Kate Millett, whose 1970 book, “Sexual Politics,” made her, as one writer put it, “the principal theoretician of the women’s liberation movement,” and who went on to be a leading voice on human rights, mental health issues and more, died on Wednesday in Paris. She was 82.
Her spouse, Sophie Keir, said the cause was cardiac arrest. Living in New York City, they had been going to Paris every year to celebrate their birthdays, she said.
Ms. Millett was in her mid-30s and a generally unknown sculptor when her doctoral dissertation at Columbia University, “Sexual Politics,” was published by Doubleday and Co. Her core premise was that the relationship between the sexes is political, with the definition of politics including, as she once said, “arrangements whereby one group of persons is controlled by another.”
“However muted its appearance may be,” Ms. Millett wrote, “sexual dominion obtains nevertheless as perhaps the most pervasive ideology of our culture and provides its most fundamental concept of power.”
The book became a central work of what is often called second-wave feminism, but being a star of the movement did not come naturally to Ms. Millett.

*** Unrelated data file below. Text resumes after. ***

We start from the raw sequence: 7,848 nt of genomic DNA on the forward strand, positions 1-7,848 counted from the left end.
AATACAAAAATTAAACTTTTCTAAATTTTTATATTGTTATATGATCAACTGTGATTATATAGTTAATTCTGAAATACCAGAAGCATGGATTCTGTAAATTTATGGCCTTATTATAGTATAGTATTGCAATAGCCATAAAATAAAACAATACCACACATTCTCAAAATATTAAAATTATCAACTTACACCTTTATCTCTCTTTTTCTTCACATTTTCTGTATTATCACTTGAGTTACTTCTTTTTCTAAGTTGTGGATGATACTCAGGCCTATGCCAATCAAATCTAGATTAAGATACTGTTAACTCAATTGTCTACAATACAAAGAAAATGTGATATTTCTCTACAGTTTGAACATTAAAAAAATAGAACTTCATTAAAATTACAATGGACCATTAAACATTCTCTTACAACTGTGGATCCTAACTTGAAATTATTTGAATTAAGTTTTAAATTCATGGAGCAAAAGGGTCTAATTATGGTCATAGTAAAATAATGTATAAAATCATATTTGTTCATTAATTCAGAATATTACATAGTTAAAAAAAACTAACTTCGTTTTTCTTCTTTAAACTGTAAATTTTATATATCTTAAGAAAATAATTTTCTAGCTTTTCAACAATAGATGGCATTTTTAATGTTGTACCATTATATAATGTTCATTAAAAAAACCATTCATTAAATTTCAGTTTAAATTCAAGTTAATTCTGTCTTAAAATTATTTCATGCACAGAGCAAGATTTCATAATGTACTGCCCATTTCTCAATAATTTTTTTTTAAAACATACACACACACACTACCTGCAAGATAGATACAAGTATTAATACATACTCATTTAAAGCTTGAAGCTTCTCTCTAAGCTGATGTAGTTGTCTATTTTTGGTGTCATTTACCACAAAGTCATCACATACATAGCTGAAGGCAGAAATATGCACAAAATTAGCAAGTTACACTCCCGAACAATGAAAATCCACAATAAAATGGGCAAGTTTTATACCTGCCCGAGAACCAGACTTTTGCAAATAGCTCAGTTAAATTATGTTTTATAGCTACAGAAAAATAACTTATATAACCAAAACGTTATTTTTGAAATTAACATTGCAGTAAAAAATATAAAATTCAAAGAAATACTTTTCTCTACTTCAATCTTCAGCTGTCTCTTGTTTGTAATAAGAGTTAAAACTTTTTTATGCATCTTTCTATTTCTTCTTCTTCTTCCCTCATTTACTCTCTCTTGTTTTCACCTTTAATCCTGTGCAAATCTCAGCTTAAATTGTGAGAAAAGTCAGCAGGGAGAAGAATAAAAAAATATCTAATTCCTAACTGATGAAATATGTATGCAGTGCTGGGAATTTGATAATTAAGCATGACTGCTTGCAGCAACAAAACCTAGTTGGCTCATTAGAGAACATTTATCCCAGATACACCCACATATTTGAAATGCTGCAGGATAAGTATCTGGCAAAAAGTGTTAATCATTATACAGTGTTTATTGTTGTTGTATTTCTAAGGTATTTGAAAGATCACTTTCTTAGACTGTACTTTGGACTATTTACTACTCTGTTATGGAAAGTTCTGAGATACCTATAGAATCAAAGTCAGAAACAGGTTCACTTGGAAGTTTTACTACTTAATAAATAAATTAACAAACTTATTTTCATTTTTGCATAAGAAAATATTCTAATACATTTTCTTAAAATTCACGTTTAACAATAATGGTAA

“Kate achieved great fame and celebrity, but she was never comfortable as a public figure,” Eleanor Pam, another leading feminist, said by email. “She was preternaturally shy. Still, she inspired generations of girls and women who read her words, heard her words and understood her words.”
Katherine Murray Millett was born on Sept. 14, 1934, in St. Paul. As a 1970 profile in The New York Times put it, “after a series of clashes in the local parochial schools over her rapidly dwindling belief in Roman Catholic doctrine,” Ms. Millett enrolled in the University of Minnesota, graduating in 1956, then went to Oxford.
After teaching briefly at the University of North Carolina, she pursued her art career in Japan and then New York, where she took a job at Barnard College teaching English literature. In 1965 she married the Japanese sculptor Fumio Yoshimura, but she rejected many traditional ideas of marriage and eventually came out as a lesbian. (The couple divorced in the 1980s.)
Her autobiographical work “Flying,” published in 1974, told of the dizzying fame “Sexual Politics” had brought and her reaction to it. “Sita,” in 1977, dealt with her sexuality.